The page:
Corona sponsors Marc Anthony tour.
eBay trials personalized fashion recommendations.
Facebook adds tie-in with OpenTable restaurant bookings.
Gap woos Gen Y with denim campaign.Continue reading...
Posted by Dale Buss on August 7, 2013 09:01 AM
Yahoo will debut new logo next month.
Target acquires online skin-care retailer DermStore.
Taco Bell adds waffle taco to breakfast-menu test.
AOL acquires online-video company Adap.tv
AT&T will replace water-damaged Samsung Galaxy S4 Actives.
British Airways targets India ex-pats.
Chrysler won't invest in EVs until pricing improves.
Darden faces foodborne-illness lawsuit.
Evian still struggles for relevance in US market.
Facebook gets transparent about news-feed issue.
Famous Brands refocuses on innovation to grow TCBY and Mrs. Fields brands.
GE quits solar panels and sells technology.Continue reading...
Posted by Dale Buss on June 18, 2013 09:27 AM
7-Eleven franchisees are accused by feds in immigrant exploitation scheme.
Starbucks to start displaying calorie counts on menus later this month.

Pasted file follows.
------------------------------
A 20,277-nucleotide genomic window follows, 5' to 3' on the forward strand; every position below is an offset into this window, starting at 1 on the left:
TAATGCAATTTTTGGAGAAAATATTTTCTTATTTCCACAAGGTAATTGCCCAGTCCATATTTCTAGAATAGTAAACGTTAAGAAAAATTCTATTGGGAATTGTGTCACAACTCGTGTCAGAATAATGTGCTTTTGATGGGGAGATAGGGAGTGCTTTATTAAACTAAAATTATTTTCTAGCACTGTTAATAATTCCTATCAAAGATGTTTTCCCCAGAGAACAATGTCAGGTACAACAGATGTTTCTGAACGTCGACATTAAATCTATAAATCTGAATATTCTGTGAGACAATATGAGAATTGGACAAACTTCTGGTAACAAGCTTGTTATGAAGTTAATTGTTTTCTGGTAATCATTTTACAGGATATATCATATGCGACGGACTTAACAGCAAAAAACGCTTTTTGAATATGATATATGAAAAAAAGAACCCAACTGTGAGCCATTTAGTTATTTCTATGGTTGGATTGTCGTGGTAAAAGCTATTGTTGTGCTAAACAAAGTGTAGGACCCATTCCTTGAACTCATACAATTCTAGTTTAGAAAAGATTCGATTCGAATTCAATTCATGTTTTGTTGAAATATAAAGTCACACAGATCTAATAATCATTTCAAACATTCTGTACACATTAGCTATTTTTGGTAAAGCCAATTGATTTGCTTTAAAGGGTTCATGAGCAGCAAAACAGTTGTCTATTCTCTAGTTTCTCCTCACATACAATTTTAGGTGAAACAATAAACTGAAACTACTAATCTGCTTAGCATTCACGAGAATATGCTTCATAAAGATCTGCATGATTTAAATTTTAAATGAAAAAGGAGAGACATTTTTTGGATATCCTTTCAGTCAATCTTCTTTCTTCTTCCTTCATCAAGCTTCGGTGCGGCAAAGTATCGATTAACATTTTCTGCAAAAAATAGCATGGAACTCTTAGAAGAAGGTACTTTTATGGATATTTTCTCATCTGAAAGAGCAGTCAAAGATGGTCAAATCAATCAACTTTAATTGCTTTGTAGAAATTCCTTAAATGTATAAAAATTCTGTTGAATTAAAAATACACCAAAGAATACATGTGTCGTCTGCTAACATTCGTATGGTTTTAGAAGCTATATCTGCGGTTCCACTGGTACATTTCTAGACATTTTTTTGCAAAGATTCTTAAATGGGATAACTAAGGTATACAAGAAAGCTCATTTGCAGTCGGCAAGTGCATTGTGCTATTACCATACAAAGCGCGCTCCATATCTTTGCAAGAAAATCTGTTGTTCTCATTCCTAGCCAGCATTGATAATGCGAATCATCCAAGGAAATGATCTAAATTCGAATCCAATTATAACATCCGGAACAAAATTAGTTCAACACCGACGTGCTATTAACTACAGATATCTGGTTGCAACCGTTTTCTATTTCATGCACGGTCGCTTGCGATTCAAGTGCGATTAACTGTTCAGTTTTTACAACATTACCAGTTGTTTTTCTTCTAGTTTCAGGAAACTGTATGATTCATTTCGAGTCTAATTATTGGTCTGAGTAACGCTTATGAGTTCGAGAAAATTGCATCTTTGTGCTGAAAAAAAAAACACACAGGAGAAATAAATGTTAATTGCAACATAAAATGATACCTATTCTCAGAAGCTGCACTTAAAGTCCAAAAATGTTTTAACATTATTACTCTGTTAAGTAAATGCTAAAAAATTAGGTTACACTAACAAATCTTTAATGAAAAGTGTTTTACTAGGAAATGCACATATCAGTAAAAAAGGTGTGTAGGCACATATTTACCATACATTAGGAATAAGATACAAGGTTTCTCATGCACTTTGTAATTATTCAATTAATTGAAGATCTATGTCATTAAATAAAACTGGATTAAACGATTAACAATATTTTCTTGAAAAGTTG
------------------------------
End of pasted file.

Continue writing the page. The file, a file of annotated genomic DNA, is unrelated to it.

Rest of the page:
Susan G. Komen Foundation names new CEO.
3M adds new products to its healthcare line.
AOL nears profitability in Patch bet on local news.
AT&T introduces solar-powered charging stations.
Boeing signs customers for stretch 787, Airbus also gets order for A380 and Embraer gets big launch order for jets from SkyWest.
Cheesecake Factory returns to growth mode.
Chrysler sees key deadline near in Jeep-recall dispute with US government.Continue reading...
brands under fire
Posted by Ben Berkon on June 12, 2013 11:58 AM
The government’s infringement on communicative freedom and privacy is hardly a new topic in America.
Starting in the late-1940s, the US underwent a period called the "Second Red Scare," which gave birth to the era of "McCarthyism," a time in America where many citizens feared their phone lines were being tapped. Today, heightened security over terrorist activity has caused the nation's security divisions to implement such tactics yet again, though the digital age poses a much greater challenge to operations as the public shares more, but also knows more.
Privacy concerns have peaked as The Guardian recently published a series of reports documenting questionable actions by the US National Security Agency. Late last week, The Guardian revealed its source— Edward Snowden, a former US intelligence operative who consciously leaked the NSA program called "PRISM.” According to CNN, PRISM is a top secret, on-going program that entitles the NSA "to extract the details of people's online activities—including audio and video chats, photographs, e-mails, documents and other materials."